Glover insists comment not meant as racist
By Jonathan Goetz
January 26, 2017 (El Cajon) – In the same week that President Donald Trump announced an executive order to block new immigrants from Iraq, El Cajon Veterans Commissioner George Glover stated, “Why doesn’t Ben Kalasho go back home to where he came from?”
Glover made the remark after a City Council meeting on city appointees Tuesday, in response to a Planning Commissioner candidate who asked him why Councilman Ben Kalasho voted against Mary Thigpen for Personnel Commissioner. ECM reporter Jonathan Goetz was also present when Glover made the remark.
Kalasho, told of Glover’s quote, texted Goetz, “I’m shocked right now. I’ve been nothing but nice to him, thanking him always and supporting his business.”
East County Magazine gave Glover a chance to respond prior to publishing his statement. He provided a written response voicing “respect” for Kalasho and insisting his words were not meant as racist, then demanded an apology. He did not refute making the statement, but insisted it was taken out of context. He did not respond when asked for that context or why he made the remark.
“Apparently, you took something out of context and spun it to mean what you wanted to hear. If you want to try and make trouble be sure that you understand the context someone is talking in. Your implication has racist over tones and I do not appreciate it one bit. Be very careful Mr. Goetz when you try to imply something when only hearing a sliver of the entire conversation.”
He added, “I consider Ben a friend, and over the course of the election last year Ben and I talked quite a bit. Our political views may differ, but Ben and I have no problems talking with each other. I respect Ben for standing up for what he believes in even if I don't always agree with him, as he doesn't always agree with me. Ask Ben and he'll tell you the same about me.”
Glover further stated, “The last thing I would tell anyone from Iraq, especially a Chaldean, would be to go to a country where they were persecuted for their religious beliefs. You're implication is outrageous, and I believe an apology is in order. You can do that via this email, or you can call me at --- and apologize over the phone.”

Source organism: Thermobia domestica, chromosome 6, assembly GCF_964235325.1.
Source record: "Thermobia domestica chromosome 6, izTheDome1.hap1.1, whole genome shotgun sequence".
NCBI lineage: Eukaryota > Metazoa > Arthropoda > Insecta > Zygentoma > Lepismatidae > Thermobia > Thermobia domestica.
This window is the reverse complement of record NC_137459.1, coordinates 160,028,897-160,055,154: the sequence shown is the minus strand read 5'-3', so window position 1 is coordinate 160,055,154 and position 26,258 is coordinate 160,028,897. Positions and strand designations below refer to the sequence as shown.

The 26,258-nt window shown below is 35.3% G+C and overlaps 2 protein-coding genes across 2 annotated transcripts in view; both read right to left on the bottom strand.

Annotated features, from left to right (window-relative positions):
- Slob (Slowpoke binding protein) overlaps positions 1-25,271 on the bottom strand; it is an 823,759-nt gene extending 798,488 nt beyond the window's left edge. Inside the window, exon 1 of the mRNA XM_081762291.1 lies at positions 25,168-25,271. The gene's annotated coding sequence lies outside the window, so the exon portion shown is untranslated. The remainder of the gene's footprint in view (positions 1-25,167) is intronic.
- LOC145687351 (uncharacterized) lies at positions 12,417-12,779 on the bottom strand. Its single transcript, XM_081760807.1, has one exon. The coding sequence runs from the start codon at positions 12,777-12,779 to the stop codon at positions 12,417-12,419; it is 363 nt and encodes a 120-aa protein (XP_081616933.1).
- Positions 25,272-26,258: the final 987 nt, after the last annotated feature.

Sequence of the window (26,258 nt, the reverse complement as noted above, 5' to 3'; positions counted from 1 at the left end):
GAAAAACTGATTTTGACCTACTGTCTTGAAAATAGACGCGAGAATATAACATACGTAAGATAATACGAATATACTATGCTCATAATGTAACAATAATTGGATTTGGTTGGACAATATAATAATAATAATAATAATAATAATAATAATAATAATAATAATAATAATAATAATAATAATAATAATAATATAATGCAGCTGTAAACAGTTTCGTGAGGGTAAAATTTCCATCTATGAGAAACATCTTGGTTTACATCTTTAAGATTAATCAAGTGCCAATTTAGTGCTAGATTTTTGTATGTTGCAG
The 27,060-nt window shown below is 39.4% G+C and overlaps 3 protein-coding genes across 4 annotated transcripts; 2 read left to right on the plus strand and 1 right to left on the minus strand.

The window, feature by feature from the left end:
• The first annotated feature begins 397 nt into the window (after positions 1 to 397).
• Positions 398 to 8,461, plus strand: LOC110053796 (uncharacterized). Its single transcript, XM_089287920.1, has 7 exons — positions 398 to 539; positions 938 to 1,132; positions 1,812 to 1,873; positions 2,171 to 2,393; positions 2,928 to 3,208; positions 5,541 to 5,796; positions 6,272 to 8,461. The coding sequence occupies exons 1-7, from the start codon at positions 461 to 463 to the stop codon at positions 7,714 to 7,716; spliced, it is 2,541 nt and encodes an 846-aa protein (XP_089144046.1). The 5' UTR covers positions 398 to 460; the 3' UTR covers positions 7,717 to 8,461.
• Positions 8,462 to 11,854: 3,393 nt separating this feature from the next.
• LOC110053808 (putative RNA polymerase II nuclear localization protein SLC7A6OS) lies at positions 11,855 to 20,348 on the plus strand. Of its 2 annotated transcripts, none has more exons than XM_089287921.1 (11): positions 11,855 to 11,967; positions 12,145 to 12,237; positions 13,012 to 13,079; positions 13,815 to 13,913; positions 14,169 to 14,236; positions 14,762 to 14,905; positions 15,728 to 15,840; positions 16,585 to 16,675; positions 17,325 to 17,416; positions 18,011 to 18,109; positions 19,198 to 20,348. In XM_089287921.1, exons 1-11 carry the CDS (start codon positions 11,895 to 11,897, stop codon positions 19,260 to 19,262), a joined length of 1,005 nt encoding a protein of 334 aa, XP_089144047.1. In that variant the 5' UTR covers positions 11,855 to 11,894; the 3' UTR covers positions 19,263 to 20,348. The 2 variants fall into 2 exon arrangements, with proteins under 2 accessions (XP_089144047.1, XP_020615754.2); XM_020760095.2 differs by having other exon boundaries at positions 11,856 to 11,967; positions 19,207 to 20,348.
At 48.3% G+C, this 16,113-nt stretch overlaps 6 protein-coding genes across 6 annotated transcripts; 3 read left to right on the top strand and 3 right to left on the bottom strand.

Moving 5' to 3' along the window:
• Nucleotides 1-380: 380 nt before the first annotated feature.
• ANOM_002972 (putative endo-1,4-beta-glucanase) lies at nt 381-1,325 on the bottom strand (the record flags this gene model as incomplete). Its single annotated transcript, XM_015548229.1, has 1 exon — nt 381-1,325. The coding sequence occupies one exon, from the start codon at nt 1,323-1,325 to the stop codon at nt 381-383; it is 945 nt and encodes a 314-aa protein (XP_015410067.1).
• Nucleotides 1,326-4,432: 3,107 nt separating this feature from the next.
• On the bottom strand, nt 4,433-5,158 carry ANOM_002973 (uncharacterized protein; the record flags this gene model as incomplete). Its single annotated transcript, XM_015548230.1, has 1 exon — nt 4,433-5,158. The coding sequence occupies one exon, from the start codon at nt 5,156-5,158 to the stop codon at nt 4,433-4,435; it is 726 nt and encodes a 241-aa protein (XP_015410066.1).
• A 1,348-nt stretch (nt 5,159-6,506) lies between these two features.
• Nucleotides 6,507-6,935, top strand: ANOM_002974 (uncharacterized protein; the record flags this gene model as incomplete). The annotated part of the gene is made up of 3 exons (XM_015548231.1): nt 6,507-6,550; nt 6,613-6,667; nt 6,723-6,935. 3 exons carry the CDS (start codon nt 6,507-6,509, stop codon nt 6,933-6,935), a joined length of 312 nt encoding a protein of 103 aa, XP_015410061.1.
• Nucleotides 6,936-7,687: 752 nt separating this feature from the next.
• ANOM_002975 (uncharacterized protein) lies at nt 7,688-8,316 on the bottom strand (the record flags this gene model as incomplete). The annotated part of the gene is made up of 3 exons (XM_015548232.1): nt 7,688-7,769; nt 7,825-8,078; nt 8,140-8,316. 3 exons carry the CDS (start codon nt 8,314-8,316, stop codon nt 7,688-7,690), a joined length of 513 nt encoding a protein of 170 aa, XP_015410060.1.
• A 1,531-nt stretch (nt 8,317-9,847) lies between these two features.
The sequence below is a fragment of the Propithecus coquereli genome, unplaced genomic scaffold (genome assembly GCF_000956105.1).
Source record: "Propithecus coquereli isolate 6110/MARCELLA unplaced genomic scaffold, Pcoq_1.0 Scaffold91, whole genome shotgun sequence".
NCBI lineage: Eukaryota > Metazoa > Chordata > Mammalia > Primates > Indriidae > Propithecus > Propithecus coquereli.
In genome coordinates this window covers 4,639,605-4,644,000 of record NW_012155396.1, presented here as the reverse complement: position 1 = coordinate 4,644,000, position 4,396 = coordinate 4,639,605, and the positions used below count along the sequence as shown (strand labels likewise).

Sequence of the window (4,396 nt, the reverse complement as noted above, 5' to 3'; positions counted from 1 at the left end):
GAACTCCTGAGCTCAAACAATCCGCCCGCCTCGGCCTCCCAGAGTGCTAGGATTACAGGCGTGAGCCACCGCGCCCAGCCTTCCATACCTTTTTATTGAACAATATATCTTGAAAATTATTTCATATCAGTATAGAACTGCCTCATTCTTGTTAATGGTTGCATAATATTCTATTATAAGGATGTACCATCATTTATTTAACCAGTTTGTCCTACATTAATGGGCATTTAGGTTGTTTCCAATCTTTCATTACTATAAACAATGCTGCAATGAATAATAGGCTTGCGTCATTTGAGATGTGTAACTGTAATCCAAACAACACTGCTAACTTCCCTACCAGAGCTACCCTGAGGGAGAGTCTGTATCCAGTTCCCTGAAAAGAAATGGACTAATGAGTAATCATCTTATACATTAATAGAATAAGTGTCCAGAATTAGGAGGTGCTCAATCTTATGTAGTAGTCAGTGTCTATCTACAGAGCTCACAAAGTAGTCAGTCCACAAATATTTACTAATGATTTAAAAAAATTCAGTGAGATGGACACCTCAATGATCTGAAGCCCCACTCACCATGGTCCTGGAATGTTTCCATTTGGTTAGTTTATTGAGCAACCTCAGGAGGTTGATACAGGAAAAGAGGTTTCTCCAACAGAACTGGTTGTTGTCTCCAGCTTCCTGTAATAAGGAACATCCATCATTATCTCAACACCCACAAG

ECM Editor Miriam Raftery contacted Glover, asking follow-up questions:
“I was not present but would like to hear what you DID mean by your remark. If that wasn’t meant as racist or derogatory, why DID you say it? Simply saying it’s out of context doesn’t clarify the point to me. Since you know that Mr. Kalasho was born in Iraq, saying he should go back home to where he came from seems troubling from a civic representative,” she wrote, noting Trump’s push to block Iraqi immigrants from coming to the US and ramp up deportations of many immigrants.
She added, “I fail to see how Jonathan owes anyone an apology for asking you to clarify your intent in making a comment that sounds if not racist, certainly insensitive toward immigrants. Your effort to intimidate our reporter instead of clarifying why you made such a statement, is also troubling. If anything, perhaps you should apologize for making a remark that to most people’s ears would sound demeaning toward immigrants.” She added that reporting on remarks about immigrants in today’s climate is “important.”
Glover has not responded to our editor’s message.